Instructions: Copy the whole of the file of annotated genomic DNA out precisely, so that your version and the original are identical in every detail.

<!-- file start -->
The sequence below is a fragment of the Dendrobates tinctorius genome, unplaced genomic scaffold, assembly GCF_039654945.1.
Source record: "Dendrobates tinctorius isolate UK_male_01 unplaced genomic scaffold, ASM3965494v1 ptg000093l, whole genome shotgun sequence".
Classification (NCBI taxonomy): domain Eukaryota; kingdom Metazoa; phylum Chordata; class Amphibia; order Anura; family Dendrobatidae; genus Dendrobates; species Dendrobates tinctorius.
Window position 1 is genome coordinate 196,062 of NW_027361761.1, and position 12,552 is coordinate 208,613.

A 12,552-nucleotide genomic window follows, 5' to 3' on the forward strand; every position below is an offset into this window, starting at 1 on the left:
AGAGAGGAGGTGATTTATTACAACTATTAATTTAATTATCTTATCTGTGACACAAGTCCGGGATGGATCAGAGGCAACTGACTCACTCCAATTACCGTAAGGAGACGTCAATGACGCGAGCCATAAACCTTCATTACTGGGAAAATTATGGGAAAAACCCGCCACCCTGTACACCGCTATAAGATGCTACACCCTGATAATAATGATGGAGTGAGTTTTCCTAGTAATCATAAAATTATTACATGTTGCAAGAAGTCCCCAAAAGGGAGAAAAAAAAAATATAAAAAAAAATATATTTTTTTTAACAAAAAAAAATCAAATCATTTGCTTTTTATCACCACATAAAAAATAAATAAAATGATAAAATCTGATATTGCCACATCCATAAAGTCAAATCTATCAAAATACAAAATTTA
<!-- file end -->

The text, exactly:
The sequence below is a fragment of the Dendrobates tinctorius genome, unplaced genomic scaffold, assembly GCF_039654945.1.
Source record: "Dendrobates tinctorius isolate UK_male_01 unplaced genomic scaffold, ASM3965494v1 ptg000093l, whole genome shotgun sequence".
Classification (NCBI taxonomy): domain Eukaryota; kingdom Metazoa; phylum Chordata; class Amphibia; order Anura; family Dendrobatidae; genus Dendrobates; species Dendrobates tinctorius.
Window position 1 is genome coordinate 196,062 of NW_027361761.1, and position 12,552 is coordinate 208,613.

A 12,552-nucleotide genomic window follows, 5' to 3' on the forward strand; every position below is an offset into this window, starting at 1 on the left:
AGAGAGGAGGTGATTTATTACAACTATTAATTTAATTATCTTATCTGTGACACAAGTCCGGGATGGATCAGAGGCAACTGACTCACTCCAATTACCGTAAGGAGACGTCAATGACGCGAGCCATAAACCTTCATTACTGGGAAAATTATGGGAAAAACCCGCCACCCTGTACACCGCTATAAGATGCTACACCCTGATAATAATGATGGAGTGAGTTTTCCTAGTAATCATAAAATTATTACATGTTGCAAGAAGTCCCCAAAAGGGAGAAAAAAAAAATATAAAAAAAAATATATTTTTTTTAACAAAAAAAAATCAAATCATTTGCTTTTTATCACCACATAAAAAATAAATAAAATGATAAAATCTGATATTGCCACATCCATAAAGTCAAATCTATCAAAATACAAAATTTA